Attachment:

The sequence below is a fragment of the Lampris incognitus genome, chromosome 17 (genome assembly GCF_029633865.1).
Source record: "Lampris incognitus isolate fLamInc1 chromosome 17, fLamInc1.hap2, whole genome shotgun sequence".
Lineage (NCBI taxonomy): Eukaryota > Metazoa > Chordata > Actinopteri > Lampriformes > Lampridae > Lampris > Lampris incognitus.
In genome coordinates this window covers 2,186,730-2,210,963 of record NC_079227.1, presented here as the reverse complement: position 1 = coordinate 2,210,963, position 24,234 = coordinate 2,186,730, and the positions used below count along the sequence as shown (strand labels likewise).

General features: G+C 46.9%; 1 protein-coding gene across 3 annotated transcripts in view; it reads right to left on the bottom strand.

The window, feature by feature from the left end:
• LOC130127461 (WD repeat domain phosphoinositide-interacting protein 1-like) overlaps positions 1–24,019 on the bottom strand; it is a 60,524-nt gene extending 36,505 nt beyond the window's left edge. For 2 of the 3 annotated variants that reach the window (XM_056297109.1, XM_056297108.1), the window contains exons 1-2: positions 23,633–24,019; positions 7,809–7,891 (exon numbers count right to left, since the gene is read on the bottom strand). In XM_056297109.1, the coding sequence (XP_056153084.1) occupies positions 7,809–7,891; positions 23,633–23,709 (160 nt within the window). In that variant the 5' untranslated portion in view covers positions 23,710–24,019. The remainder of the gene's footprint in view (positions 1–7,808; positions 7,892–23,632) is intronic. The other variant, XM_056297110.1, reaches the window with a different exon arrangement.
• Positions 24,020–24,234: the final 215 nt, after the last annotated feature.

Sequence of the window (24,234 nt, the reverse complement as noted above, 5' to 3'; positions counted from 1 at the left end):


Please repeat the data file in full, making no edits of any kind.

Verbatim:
The sequence below is a fragment of the Lampris incognitus genome, chromosome 17 (genome assembly GCF_029633865.1).
Source record: "Lampris incognitus isolate fLamInc1 chromosome 17, fLamInc1.hap2, whole genome shotgun sequence".
Lineage (NCBI taxonomy): Eukaryota > Metazoa > Chordata > Actinopteri > Lampriformes > Lampridae > Lampris > Lampris incognitus.
In genome coordinates this window covers 2,186,730-2,210,963 of record NC_079227.1, presented here as the reverse complement: position 1 = coordinate 2,210,963, position 24,234 = coordinate 2,186,730, and the positions used below count along the sequence as shown (strand labels likewise).

General features: G+C 46.9%; 1 protein-coding gene across 3 annotated transcripts in view; it reads right to left on the bottom strand.

The window, feature by feature from the left end:
• LOC130127461 (WD repeat domain phosphoinositide-interacting protein 1-like) overlaps positions 1–24,019 on the bottom strand; it is a 60,524-nt gene extending 36,505 nt beyond the window's left edge. For 2 of the 3 annotated variants that reach the window (XM_056297109.1, XM_056297108.1), the window contains exons 1-2: positions 23,633–24,019; positions 7,809–7,891 (exon numbers count right to left, since the gene is read on the bottom strand). In XM_056297109.1, the coding sequence (XP_056153084.1) occupies positions 7,809–7,891; positions 23,633–23,709 (160 nt within the window). In that variant the 5' untranslated portion in view covers positions 23,710–24,019. The remainder of the gene's footprint in view (positions 1–7,808; positions 7,892–23,632) is intronic. The other variant, XM_056297110.1, reaches the window with a different exon arrangement.
• Positions 24,020–24,234: the final 215 nt, after the last annotated feature.

Sequence of the window (24,234 nt, the reverse complement as noted above, 5' to 3'; positions counted from 1 at the left end):